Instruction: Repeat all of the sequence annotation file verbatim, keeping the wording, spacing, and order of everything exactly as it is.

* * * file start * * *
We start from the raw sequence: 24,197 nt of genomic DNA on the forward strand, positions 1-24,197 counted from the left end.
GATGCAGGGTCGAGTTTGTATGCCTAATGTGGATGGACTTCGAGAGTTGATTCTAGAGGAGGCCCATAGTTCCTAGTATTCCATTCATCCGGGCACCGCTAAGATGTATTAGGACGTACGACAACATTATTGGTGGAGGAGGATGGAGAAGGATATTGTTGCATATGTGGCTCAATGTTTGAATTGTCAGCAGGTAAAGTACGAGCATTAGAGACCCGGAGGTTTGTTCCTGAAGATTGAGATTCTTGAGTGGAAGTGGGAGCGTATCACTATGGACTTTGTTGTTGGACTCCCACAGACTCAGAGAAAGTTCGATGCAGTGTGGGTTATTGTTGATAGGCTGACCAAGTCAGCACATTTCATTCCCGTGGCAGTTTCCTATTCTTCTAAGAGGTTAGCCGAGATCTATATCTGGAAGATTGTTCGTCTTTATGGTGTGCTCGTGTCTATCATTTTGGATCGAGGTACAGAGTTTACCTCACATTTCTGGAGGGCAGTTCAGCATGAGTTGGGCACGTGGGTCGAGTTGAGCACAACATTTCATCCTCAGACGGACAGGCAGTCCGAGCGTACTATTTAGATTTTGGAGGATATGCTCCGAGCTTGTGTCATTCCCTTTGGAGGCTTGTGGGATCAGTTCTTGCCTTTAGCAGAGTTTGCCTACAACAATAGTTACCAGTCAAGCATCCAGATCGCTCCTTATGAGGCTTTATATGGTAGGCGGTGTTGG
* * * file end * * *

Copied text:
We start from the raw sequence: 24,197 nt of genomic DNA on the forward strand, positions 1-24,197 counted from the left end.
GATGCAGGGTCGAGTTTGTATGCCTAATGTGGATGGACTTCGAGAGTTGATTCTAGAGGAGGCCCATAGTTCCTAGTATTCCATTCATCCGGGCACCGCTAAGATGTATTAGGACGTACGACAACATTATTGGTGGAGGAGGATGGAGAAGGATATTGTTGCATATGTGGCTCAATGTTTGAATTGTCAGCAGGTAAAGTACGAGCATTAGAGACCCGGAGGTTTGTTCCTGAAGATTGAGATTCTTGAGTGGAAGTGGGAGCGTATCACTATGGACTTTGTTGTTGGACTCCCACAGACTCAGAGAAAGTTCGATGCAGTGTGGGTTATTGTTGATAGGCTGACCAAGTCAGCACATTTCATTCCCGTGGCAGTTTCCTATTCTTCTAAGAGGTTAGCCGAGATCTATATCTGGAAGATTGTTCGTCTTTATGGTGTGCTCGTGTCTATCATTTTGGATCGAGGTACAGAGTTTACCTCACATTTCTGGAGGGCAGTTCAGCATGAGTTGGGCACGTGGGTCGAGTTGAGCACAACATTTCATCCTCAGACGGACAGGCAGTCCGAGCGTACTATTTAGATTTTGGAGGATATGCTCCGAGCTTGTGTCATTCCCTTTGGAGGCTTGTGGGATCAGTTCTTGCCTTTAGCAGAGTTTGCCTACAACAATAGTTACCAGTCAAGCATCCAGATCGCTCCTTATGAGGCTTTATATGGTAGGCGGTGTTGG